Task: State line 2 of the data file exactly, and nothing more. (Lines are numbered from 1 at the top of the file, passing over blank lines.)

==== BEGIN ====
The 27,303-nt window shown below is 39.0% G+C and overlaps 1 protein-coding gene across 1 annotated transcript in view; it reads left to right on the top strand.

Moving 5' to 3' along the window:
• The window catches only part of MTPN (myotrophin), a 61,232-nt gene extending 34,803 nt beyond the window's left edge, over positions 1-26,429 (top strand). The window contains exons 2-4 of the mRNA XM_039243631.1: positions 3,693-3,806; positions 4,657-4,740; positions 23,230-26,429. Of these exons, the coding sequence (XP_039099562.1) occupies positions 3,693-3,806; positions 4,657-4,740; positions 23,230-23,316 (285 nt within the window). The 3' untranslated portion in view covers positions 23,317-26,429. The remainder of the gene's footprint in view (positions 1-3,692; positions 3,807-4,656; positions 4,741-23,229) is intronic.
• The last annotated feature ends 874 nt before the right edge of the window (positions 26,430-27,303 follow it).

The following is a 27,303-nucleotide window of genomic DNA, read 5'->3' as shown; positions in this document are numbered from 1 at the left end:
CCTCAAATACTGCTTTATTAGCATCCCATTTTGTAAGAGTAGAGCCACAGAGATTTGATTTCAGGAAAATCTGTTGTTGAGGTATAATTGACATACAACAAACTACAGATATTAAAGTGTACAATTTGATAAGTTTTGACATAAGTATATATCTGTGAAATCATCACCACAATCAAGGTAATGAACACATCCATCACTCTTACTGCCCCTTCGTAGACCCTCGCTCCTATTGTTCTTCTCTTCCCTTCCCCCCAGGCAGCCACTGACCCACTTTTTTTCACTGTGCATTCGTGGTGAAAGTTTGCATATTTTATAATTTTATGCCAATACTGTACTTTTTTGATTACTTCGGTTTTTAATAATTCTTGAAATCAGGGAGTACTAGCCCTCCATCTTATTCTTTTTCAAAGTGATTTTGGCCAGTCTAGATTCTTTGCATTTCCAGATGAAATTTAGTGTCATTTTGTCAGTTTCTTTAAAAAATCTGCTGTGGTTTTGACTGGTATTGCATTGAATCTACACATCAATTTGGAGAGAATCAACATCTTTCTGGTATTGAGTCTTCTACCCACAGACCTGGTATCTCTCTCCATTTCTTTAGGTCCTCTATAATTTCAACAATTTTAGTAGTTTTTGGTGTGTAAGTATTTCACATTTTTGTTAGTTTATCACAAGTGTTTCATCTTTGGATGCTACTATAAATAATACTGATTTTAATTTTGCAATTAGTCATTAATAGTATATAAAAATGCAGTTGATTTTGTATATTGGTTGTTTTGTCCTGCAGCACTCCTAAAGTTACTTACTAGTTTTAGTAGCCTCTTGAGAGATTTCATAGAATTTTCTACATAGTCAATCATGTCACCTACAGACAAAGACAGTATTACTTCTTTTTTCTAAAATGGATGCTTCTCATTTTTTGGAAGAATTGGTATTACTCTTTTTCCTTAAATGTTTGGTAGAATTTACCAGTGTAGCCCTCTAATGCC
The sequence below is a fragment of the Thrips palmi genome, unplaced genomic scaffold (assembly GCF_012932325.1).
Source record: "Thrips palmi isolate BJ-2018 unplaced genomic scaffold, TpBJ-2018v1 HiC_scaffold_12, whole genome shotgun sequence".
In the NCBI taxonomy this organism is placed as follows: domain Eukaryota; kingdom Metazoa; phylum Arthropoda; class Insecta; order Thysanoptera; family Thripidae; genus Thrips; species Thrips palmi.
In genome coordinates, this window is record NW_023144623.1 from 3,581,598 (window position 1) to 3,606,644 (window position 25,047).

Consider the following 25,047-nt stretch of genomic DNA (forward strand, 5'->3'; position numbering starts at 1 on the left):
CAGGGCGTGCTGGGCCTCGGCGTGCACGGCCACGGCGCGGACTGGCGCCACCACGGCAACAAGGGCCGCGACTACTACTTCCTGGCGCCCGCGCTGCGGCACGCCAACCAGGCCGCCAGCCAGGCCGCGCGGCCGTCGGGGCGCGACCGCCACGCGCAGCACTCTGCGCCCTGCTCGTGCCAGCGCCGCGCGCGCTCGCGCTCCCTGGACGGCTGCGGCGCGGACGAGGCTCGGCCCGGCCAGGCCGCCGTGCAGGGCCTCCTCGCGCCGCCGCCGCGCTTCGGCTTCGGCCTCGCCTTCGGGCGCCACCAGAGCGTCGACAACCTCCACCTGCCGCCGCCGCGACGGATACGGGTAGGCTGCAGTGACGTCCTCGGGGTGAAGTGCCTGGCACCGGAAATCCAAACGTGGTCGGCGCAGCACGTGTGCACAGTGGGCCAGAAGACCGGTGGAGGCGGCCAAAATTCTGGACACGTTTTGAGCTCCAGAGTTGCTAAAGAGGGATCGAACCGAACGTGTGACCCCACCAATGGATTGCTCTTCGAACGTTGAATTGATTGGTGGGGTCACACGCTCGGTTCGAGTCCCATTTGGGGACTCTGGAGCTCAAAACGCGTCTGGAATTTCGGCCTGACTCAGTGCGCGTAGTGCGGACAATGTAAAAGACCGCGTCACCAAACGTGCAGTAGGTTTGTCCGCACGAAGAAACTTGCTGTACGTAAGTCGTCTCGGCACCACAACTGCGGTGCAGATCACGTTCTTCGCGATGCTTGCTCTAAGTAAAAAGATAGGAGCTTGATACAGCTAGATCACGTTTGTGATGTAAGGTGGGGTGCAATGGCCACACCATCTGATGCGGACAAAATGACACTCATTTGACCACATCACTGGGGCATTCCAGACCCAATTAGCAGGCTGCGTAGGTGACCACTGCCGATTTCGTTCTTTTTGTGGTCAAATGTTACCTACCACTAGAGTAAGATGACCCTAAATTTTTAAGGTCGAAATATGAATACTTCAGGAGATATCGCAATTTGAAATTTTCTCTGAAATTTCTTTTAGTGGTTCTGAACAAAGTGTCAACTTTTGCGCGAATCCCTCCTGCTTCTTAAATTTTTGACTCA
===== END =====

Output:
Moving 5' to 3' along the window: